Samantha F. Drogin died in her sleep, three days shy of her 98th birthday, in Edgartown on Nov. 13.

It was just the way she wanted.

Born in New York, she grew up in the Depression but was spared the hardship because her parents owned a kosher chicken shop in Bayonne, N.J. That produced a lifelong dislike of chicken and the nickname Chickie, which she bore for years.

She disdained her given name, Shirley. So inspired by Miracle on 34th Street, she mailed a letter to Samantha Drogin at her home address. When the postman delivered it, she said the U.S. government had recognized her new name, and she would brook no more Shirleys. She was Samantha or Sam ever after.

At age 22, she married Army Capt. Morris Drogin, who had just returned from the war in Europe and was headed to the Pacific. He got as far as Seattle when the war ended. In peacetime, Morris practiced law in Bayonne and was president of the Jewish Community Center. Appointing herself cultural doyenne, Sam hosted Eleanor Roosevelt, puppeteer Shari Lewis and other speakers.

Sam soon rode herd on a boisterous household of four children, hundreds of books (but only one TV), and home-cooked dinners every night at 6, attendance required, no exceptions. The children were convinced she had super powers, able to eavesdrop on bickering from afar. When she developed phlebitis, an inflammation of a vein, at the same time as Francisco Franco, the Spanish caudillo, they sadly concluded it was a common affliction among dictators.

“Rotten kids,” she would say, but not deny it.

She taught high school English for a time, and enforced a strict ban on dangling participles at home. But she viewed school as only part of education, regularly pulling her children out of class to drive to New York to attend the latest Hitchcock film, Charlie Chaplin revival or a MOMA opening.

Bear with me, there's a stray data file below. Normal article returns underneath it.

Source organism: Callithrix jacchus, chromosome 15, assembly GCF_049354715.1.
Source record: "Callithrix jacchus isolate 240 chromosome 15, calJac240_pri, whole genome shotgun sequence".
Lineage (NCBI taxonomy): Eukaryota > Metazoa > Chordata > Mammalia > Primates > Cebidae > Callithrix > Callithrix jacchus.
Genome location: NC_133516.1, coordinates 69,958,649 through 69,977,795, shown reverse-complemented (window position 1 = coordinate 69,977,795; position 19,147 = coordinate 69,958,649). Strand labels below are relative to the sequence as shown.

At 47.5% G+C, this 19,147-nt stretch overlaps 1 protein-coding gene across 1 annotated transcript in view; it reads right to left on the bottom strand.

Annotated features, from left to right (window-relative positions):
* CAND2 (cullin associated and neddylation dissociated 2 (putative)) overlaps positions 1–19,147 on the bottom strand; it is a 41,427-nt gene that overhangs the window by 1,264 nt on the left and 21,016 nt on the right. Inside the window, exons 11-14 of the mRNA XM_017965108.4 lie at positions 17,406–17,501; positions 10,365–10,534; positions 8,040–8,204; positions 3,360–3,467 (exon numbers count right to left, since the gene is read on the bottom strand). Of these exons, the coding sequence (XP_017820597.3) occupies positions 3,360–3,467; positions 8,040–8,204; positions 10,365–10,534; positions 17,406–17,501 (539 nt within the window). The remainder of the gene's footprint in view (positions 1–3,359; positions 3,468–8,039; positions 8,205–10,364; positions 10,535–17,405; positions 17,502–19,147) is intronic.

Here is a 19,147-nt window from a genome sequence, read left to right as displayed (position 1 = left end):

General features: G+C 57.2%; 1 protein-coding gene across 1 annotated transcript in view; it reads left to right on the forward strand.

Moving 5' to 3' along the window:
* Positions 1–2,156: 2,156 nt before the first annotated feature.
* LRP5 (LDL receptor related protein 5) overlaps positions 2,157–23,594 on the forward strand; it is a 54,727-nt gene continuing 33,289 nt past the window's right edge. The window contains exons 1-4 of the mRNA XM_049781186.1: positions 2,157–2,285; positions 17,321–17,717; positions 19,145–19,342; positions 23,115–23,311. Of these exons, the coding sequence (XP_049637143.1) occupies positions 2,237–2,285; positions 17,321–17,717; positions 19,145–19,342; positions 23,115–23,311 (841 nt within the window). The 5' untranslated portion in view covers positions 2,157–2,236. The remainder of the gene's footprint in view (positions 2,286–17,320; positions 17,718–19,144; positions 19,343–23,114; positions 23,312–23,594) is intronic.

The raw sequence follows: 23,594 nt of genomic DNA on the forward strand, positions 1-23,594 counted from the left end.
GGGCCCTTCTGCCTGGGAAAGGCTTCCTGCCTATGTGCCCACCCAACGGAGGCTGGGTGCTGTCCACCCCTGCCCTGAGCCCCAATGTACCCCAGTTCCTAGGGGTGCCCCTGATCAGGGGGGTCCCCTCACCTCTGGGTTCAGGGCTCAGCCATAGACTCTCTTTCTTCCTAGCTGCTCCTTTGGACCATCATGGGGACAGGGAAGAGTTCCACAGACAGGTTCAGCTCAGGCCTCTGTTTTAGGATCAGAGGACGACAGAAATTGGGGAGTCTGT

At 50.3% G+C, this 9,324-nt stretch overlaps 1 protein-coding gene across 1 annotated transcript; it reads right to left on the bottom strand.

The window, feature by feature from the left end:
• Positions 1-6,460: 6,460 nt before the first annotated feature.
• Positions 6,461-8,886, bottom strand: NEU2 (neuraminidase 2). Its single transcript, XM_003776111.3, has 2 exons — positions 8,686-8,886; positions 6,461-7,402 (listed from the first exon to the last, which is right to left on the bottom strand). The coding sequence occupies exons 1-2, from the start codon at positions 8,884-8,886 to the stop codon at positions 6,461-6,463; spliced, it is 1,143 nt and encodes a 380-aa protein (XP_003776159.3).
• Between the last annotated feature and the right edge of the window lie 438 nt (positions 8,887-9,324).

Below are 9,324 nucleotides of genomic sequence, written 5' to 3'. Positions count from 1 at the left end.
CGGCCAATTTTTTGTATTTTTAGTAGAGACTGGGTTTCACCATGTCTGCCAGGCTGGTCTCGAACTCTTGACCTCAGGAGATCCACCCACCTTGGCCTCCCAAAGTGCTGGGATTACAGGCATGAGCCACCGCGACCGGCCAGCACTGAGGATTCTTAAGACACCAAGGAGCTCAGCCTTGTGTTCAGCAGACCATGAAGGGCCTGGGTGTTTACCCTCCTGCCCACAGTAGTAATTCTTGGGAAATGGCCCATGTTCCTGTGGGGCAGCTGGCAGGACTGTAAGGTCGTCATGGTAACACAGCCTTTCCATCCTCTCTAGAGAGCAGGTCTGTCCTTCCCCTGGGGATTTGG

Though she lived in New Jersey, Sam was a New Yorker at heart. She read The New Yorker cover to cover, solved the New York Times Sunday crossword puzzle in ink, and was addicted to Broadway shows. Later she chose her library at home in Fort Lee, close to her dog-eared Shakespeare and Dickens, as her daily repose.

She and Morris first visited the Vineyard around 1970. A few years later they bought a small house on the outer edge of Edgartown. She would spend the next 45 summers there, relishing littlenecks at Menemsha, visiting art shows and yard sales each weekend, and holding court in later years at the Vineyard Golf Club, where she played a mean game of gin rummy.

Soon after they moved to Fort Lee, Morris developed cancer. She sat by his bedside in the hospital every day for two years until he died in 1984. She vowed no hospitals for her. After that, she traveled widely, first alone and then with Elder Hostel, to Europe, Asia and Africa, enthusiastic and indefatigable.

She soon found her true calling, as a proud grandmother and devoted great-grandmother. She took each of her four grandkids separately on Shakespeare and Harry Potter tours in England or gastronomic tours in France. She taught them to appreciate the world from Huck Finn to Duck Soup. She became known as the Empress Dowager.

She died early on Nov. 13. No hospitals, no regrets, her final days surrounded by family.

She is survived by her daughter Susan, who lives in Edgartown; her son Bob and his wife Frankie, who summer in West Tisbury, and their children Casey and Caroline; and her son Danny, who lives in Sea Bright, N.J., and his sons Sammy and Michael and his wife, Christina, and their son Andrew.